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Question on putty..
maxpain
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Australia
Joined: April 03, 2002
KitMaker: 109 posts
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Posted: Tuesday, April 30, 2002 - 07:06 AM UTC
Hi

I got myself a tube of Tamiya putty the other day.. but I am wondering if there's anything better available. I'd need to for rather fine work whereever its not a drop fit.

Also - how do I apply small amounts of putty best in conceiled areas / around fine details and what do you use to sand it down again afterwards ?

Thx for your help
KFMagee
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Texas, United States
Joined: January 08, 2002
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Posted: Tuesday, April 30, 2002 - 07:39 AM UTC
The finest grade putty I've found is the Squadron White. It is superfit grit, as opposed to the Grey (medium) and Yellow (coarse). I often thin my putty with liquid Tenax glue.. I can then get a superfine fill in fine lines. For sanding, well - it depends on the shape and material... of a flat surface like the edges of a tank chasis, I use a medium-grit then a fine grit sanding stick.If it is a curved area, like the fusulage of a plane, or the commanders coupla on a tank, I prefer to use superthin sheets of fine & medium grit paper, wrapped over a soft facial sponge.... course, that's just how I do it! - Keith
maxpain
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Australia
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Posted: Wednesday, May 01, 2002 - 01:57 PM UTC
Thx KFMagee...

any other input ???
herberta
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Canada
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Posted: Wednesday, May 01, 2002 - 10:18 PM UTC
Hi again Mr. Pain!

Tamiya putty (the stuff with the orange cap) can be thinned with liquid model cement (Testors or whatever). If you are trying to get a small amount of putty in a small space, try using a toothpick dipped in liquid cement as a putty trowel/applicator.

Another useful product is Mr. Surfacer from Gunze Sangyo. It's a primer, but thick. I have the Mr. Surfacer 500, and it's like a liquid putty. Again good for getting in small places, or for filling in scratches.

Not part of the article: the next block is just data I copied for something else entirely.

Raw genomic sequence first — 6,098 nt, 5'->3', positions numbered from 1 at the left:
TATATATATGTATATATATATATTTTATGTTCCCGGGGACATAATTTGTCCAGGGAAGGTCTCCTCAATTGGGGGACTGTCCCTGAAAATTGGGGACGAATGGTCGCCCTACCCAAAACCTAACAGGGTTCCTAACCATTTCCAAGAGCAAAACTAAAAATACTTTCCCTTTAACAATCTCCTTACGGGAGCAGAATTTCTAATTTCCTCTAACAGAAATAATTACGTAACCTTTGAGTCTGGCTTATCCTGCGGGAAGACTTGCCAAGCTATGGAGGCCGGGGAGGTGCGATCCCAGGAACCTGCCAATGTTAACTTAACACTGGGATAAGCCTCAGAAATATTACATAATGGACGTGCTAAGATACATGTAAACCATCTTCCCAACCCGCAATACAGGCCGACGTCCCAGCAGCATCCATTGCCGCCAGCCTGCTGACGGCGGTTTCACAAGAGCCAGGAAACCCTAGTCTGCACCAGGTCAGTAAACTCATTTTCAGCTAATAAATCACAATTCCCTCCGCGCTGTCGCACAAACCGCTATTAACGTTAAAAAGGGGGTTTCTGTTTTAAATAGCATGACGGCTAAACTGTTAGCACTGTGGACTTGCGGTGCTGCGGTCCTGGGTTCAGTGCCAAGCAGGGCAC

And, as I mentioned in my e-mail to you, I have found Elmer's water soluble carpenter's putty is good. It can be stuffed in a small place, then literally washed away with water, leaving a little putty in place. Then you can shape it with a toothpick or dental tool.

Cheers
maxpain
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Australia
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Posted: Sunday, May 05, 2002 - 12:58 PM UTC
Cheers!

I tried the cement in putty and it worked great...
m1garand
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Washington, United States
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Posted: Sunday, May 05, 2002 - 01:27 PM UTC
I use Squadron white. It works very well for me.
AndersHeintz
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Texas, United States
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Posted: Monday, May 06, 2002 - 10:45 AM UTC
Putty's
I use pretty much only Magic Sculpt. it is really easy to get along with, and you can do anything with it. It is a 2 component epoxy, where you mix 1 part each of hardener and the resin. It cures to a resin like material, very hard and very easy to carve and/or sand. To apply in small narrow areas I use freshly mixed natch, then use a toothpick to place it where ever i need it then I use a wet brush and brush it until smooth. Magic Sculpt is great for the reason it is water soluble (?) it will thin out with water is what Im trying to say And it dont melt the plastic as some of the other putties seem to do!
m60a3
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Georgia, United States
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Posted: Monday, May 06, 2002 - 10:47 AM UTC

Quoted Text

Putty's
I use pretty much only Magic Sculpt. it is really easy to get along with, and you can do anything with it. It is a 2 component epoxy, where you mix 1 part each of hardener and the resin. It cures to a resin like material, very hard and very easy to carve and/or sand. To apply in small narrow areas I use freshly mixed natch, then use a toothpick to place it where ever i need it then I use a wet brush and brush it until smooth. Magic Sculpt is great for the reason it is water soluble (?) it will thin out with water is what Im trying to say And it dont melt the plastic as some of the other putties seem to do!